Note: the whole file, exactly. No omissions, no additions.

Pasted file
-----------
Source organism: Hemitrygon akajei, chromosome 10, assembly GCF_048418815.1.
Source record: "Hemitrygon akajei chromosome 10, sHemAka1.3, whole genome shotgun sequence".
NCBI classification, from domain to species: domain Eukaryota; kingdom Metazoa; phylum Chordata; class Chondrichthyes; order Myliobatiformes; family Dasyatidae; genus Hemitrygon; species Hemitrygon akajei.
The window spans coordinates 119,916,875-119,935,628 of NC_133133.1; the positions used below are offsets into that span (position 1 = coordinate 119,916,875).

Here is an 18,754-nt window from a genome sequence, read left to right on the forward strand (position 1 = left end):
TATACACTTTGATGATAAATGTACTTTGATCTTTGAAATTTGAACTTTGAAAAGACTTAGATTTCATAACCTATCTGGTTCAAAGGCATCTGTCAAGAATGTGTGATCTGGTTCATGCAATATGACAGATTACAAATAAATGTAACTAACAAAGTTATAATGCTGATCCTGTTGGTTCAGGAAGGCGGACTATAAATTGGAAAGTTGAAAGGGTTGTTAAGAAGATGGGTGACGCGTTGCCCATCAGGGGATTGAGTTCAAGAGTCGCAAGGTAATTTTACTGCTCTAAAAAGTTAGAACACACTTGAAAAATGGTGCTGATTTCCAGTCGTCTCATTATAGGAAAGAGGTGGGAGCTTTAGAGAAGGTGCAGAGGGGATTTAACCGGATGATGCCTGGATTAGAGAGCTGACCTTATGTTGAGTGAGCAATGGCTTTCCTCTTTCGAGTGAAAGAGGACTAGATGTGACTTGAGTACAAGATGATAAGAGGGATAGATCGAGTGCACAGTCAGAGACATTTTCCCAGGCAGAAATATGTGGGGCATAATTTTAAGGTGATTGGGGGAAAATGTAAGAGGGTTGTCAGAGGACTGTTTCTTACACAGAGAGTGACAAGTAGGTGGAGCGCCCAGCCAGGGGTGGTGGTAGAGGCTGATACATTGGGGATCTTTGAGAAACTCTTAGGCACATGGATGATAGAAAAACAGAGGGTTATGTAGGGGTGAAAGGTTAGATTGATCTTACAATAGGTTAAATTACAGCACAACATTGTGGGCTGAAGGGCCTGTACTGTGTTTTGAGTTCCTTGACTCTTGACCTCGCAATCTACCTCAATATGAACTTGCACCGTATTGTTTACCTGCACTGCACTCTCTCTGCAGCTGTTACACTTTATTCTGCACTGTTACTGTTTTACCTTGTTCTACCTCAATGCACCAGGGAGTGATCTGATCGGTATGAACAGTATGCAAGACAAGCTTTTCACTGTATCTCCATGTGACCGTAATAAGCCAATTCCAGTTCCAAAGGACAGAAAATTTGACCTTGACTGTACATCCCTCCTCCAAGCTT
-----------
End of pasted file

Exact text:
Source organism: Hemitrygon akajei, chromosome 10, assembly GCF_048418815.1.
Source record: "Hemitrygon akajei chromosome 10, sHemAka1.3, whole genome shotgun sequence".
NCBI classification, from domain to species: domain Eukaryota; kingdom Metazoa; phylum Chordata; class Chondrichthyes; order Myliobatiformes; family Dasyatidae; genus Hemitrygon; species Hemitrygon akajei.
The window spans coordinates 119,916,875-119,935,628 of NC_133133.1; the positions used below are offsets into that span (position 1 = coordinate 119,916,875).

Here is an 18,754-nt window from a genome sequence, read left to right on the forward strand (position 1 = left end):
TATACACTTTGATGATAAATGTACTTTGATCTTTGAAATTTGAACTTTGAAAAGACTTAGATTTCATAACCTATCTGGTTCAAAGGCATCTGTCAAGAATGTGTGATCTGGTTCATGCAATATGACAGATTACAAATAAATGTAACTAACAAAGTTATAATGCTGATCCTGTTGGTTCAGGAAGGCGGACTATAAATTGGAAAGTTGAAAGGGTTGTTAAGAAGATGGGTGACGCGTTGCCCATCAGGGGATTGAGTTCAAGAGTCGCAAGGTAATTTTACTGCTCTAAAAAGTTAGAACACACTTGAAAAATGGTGCTGATTTCCAGTCGTCTCATTATAGGAAAGAGGTGGGAGCTTTAGAGAAGGTGCAGAGGGGATTTAACCGGATGATGCCTGGATTAGAGAGCTGACCTTATGTTGAGTGAGCAATGGCTTTCCTCTTTCGAGTGAAAGAGGACTAGATGTGACTTGAGTACAAGATGATAAGAGGGATAGATCGAGTGCACAGTCAGAGACATTTTCCCAGGCAGAAATATGTGGGGCATAATTTTAAGGTGATTGGGGGAAAATGTAAGAGGGTTGTCAGAGGACTGTTTCTTACACAGAGAGTGACAAGTAGGTGGAGCGCCCAGCCAGGGGTGGTGGTAGAGGCTGATACATTGGGGATCTTTGAGAAACTCTTAGGCACATGGATGATAGAAAAACAGAGGGTTATGTAGGGGTGAAAGGTTAGATTGATCTTACAATAGGTTAAATTACAGCACAACATTGTGGGCTGAAGGGCCTGTACTGTGTTTTGAGTTCCTTGACTCTTGACCTCGCAATCTACCTCAATATGAACTTGCACCGTATTGTTTACCTGCACTGCACTCTCTCTGCAGCTGTTACACTTTATTCTGCACTGTTACTGTTTTACCTTGTTCTACCTCAATGCACCAGGGAGTGATCTGATCGGTATGAACAGTATGCAAGACAAGCTTTTCACTGTATCTCCATGTGACCGTAATAAGCCAATTCCAGTTCCAAAGGACAGAAAATTTGACCTTGACTGTACATCCCTCCTCCAAGCTT